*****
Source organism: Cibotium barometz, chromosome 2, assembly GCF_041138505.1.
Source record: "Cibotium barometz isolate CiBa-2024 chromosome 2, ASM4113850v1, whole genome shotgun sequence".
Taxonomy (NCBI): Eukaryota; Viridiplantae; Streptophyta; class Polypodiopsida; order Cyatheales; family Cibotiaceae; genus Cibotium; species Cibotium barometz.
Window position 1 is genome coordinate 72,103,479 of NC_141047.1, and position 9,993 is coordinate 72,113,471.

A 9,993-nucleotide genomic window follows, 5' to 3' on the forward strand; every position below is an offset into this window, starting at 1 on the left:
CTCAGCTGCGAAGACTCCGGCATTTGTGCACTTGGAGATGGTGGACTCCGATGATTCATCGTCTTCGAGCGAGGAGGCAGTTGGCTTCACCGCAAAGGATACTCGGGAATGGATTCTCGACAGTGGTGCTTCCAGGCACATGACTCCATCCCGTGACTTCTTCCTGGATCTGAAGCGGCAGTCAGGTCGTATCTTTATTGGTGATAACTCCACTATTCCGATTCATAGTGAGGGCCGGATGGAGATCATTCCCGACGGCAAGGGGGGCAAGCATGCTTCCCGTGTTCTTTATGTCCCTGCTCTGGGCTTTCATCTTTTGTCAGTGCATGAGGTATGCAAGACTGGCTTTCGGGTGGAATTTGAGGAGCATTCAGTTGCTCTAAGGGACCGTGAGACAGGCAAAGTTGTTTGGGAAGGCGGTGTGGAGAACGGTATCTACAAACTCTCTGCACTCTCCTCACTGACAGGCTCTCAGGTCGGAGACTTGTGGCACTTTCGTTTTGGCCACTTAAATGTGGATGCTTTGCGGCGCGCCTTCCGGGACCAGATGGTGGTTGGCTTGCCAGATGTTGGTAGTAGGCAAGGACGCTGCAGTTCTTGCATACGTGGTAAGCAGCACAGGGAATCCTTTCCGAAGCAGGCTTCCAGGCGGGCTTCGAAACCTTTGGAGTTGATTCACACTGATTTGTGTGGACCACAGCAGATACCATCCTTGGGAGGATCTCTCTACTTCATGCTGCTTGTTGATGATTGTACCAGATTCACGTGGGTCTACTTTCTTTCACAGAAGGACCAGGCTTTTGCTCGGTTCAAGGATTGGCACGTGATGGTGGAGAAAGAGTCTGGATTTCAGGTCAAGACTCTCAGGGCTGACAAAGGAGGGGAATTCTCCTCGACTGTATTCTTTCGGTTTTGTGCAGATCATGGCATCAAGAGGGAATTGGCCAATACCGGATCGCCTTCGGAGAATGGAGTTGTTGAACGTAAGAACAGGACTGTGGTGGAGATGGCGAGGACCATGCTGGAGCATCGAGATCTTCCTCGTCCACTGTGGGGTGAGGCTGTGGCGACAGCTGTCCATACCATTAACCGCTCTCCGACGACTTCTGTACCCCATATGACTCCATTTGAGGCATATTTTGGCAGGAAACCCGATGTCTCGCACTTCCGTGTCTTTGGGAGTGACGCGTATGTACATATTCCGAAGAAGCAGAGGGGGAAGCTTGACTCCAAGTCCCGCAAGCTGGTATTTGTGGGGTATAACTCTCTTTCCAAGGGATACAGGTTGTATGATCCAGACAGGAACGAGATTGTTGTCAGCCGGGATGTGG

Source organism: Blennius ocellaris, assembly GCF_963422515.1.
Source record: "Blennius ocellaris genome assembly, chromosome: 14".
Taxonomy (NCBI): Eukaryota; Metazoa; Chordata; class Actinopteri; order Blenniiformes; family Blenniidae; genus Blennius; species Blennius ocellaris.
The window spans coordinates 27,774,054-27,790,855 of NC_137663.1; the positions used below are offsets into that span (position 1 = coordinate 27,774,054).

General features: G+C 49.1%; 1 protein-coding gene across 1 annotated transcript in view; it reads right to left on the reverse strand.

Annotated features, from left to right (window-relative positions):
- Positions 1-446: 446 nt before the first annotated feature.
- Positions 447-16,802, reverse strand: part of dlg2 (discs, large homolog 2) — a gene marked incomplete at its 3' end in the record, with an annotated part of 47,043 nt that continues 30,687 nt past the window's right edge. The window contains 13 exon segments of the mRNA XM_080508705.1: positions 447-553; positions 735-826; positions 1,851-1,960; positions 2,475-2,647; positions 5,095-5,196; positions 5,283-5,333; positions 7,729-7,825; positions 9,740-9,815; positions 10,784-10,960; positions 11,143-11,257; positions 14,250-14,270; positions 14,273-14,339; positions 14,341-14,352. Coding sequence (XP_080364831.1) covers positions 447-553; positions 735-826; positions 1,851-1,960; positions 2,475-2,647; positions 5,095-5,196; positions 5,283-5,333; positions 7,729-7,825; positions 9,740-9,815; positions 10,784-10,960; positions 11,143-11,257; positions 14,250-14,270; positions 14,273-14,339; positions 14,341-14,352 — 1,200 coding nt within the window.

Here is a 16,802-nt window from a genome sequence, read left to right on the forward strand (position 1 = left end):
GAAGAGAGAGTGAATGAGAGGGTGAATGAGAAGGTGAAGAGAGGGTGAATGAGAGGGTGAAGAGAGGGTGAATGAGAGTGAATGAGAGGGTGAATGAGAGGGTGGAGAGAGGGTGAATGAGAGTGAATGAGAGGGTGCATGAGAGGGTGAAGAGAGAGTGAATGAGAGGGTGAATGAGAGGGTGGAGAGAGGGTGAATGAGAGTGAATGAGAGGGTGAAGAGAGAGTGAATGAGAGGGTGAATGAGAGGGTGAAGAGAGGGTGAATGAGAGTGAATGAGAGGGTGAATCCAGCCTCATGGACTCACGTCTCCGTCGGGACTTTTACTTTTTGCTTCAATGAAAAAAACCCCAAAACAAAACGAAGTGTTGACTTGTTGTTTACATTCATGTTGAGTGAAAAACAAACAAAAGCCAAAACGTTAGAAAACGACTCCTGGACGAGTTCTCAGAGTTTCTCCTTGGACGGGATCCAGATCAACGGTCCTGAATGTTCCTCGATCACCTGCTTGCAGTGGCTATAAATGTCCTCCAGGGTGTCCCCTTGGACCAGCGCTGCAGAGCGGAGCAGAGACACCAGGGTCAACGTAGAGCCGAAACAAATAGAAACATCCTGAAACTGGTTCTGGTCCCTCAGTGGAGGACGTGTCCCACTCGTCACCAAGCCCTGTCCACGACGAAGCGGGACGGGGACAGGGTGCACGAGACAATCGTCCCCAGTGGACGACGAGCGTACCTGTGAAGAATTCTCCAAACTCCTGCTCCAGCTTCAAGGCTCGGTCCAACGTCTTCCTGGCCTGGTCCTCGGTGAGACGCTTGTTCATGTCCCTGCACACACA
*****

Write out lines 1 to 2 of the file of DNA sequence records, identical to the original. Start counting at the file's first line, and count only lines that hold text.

Source organism: Cibotium barometz, chromosome 2, assembly GCF_041138505.1.
Source record: "Cibotium barometz isolate CiBa-2024 chromosome 2, ASM4113850v1, whole genome shotgun sequence".